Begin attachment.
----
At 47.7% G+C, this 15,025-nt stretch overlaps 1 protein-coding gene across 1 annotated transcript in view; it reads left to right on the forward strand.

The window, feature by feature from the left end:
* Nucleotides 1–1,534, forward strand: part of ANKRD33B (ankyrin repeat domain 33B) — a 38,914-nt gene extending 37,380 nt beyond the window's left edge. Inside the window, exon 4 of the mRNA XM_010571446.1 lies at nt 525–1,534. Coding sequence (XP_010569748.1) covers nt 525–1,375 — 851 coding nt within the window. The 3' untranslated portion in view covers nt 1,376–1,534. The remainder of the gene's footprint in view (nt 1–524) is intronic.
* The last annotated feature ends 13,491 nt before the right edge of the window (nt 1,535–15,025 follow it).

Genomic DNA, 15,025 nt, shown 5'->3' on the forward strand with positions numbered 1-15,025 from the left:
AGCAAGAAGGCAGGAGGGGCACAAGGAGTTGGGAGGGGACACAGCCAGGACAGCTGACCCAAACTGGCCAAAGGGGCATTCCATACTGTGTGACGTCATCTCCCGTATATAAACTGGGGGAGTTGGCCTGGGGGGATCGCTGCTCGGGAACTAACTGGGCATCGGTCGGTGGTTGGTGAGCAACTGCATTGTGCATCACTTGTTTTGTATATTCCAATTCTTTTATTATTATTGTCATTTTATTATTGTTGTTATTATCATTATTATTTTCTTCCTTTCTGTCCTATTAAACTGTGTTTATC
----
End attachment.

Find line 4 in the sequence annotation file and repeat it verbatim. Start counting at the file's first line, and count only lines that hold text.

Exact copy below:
* The last annotated feature ends 13,491 nt before the right edge of the window (nt 1,535–15,025 follow it).